NYC Police Union Activism Aggravates Race Divisions; Thwarts Needed Revival of Unions in Private Economy

The behavior of New York City (NYC) Police Union leader, Patrick Lynch, and some of his union members in the wake of recent citizen and police officer deaths is regrettable and deeply disappointing.   Lynch obviously enjoys playing the tough guy, loud mouth, “don’t give an inch,” NYC public sector union boss, right from central casting.  But he wasted a big teachable moment after the Garner choke-hold deaths and ensuing cold blooded murders of two Brooklyn police officers.

Lynch’s inflammatory statements will go down in history as some of the most reckless and foolish behavior by a NYC public sector union chief. This, in a city that has had entirely too much municipal labor union melodrama and strife for decades.  How sad!

The tragedies in New York, the Union response,  and what it implies for race relations has been amply covered; but what all that means for the Democrats’ fragile coalition and the role of labor unions in advancing “progressive” ideas,  has not even been buried on page seven.

Lynch’s and his Union’s behavior is lamentable, not only for its lawlessness (not enforcing laws on the books as a protest) and  aggravation of racial conflict, but equally in its disregard for a core democratic principle, which says civilians in America, not police captains and generals, have ultimate control of armed services of all varieties (from U.S. Army on down). Civilian control has been a key plank of American exceptionalism, one that both liberals and conservatives have normally praised and respected as a core founding principle of the country.

Lynch, with body language and facial expressions to match, lashed out at NYC Mayor DeBlasio – his civilian boss — saying the Mayor “has blood on his hands” for the cold blooded murder of two police officers by a deranged gunman,  while the two public servants sat quietly in their patrol vehicle at the corner of Tompkins and Myrtle Avenues in Brooklyn’s Bedford-Stuyvesant neighborhood.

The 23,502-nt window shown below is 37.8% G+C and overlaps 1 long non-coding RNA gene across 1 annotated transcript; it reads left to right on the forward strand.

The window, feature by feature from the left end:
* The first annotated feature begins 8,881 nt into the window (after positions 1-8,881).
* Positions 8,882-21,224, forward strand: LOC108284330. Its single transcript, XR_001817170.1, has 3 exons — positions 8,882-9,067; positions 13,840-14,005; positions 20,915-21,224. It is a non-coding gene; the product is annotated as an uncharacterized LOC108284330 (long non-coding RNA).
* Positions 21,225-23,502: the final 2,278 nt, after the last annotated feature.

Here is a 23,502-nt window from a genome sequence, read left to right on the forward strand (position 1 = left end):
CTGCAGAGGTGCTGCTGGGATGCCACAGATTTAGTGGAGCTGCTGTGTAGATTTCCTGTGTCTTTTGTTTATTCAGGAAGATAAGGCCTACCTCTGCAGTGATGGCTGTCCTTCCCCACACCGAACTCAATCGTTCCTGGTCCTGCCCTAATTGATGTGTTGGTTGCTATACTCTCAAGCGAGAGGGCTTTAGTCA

Department store clerks are routinely fired for ill considered remarks on facebook about their employers. But I suppose its OK to call your boss a murderer, and for police, during a solemn ceremony, to diss and turn their backs on the City’s top elected official. I guess belonging to a Police Union, or any public sector union, makes one immune from discipline.

The senseless murders of two police officers followed the (highly avoidable and equally senseless) death of citizen Eric Garner in a confrontation with police over the (under-taxed) sale of cigarettes on a street corner in Staten Island. None of these killings of course made any sense whatsoever. None are even remotely justifiable.    I mean, someone was killed here for something that started out as aiding and abetting tax evasion?   That’s what accountants do for a living,

Commentators, across the board, from Sharpton and Maddow at one end, to Krauthammer (“grand jury’s failure to indict was totally incomprehensible”) and Glen Beck (“how this cop didn’t go to jail is beyond me”), at the other – were appalled by the Garner killing.

Did Lynch ever apologize or admit there was something deeply wrong and disturbing about Garner’s death?  Or ask how such outcomes might be avoided in the future?  Of course not. Don’t tell me his only job is to “defend his members,  right or wrong,” not to be a social worker, or healer or, g-d forbid, an enlightened public sector union leader.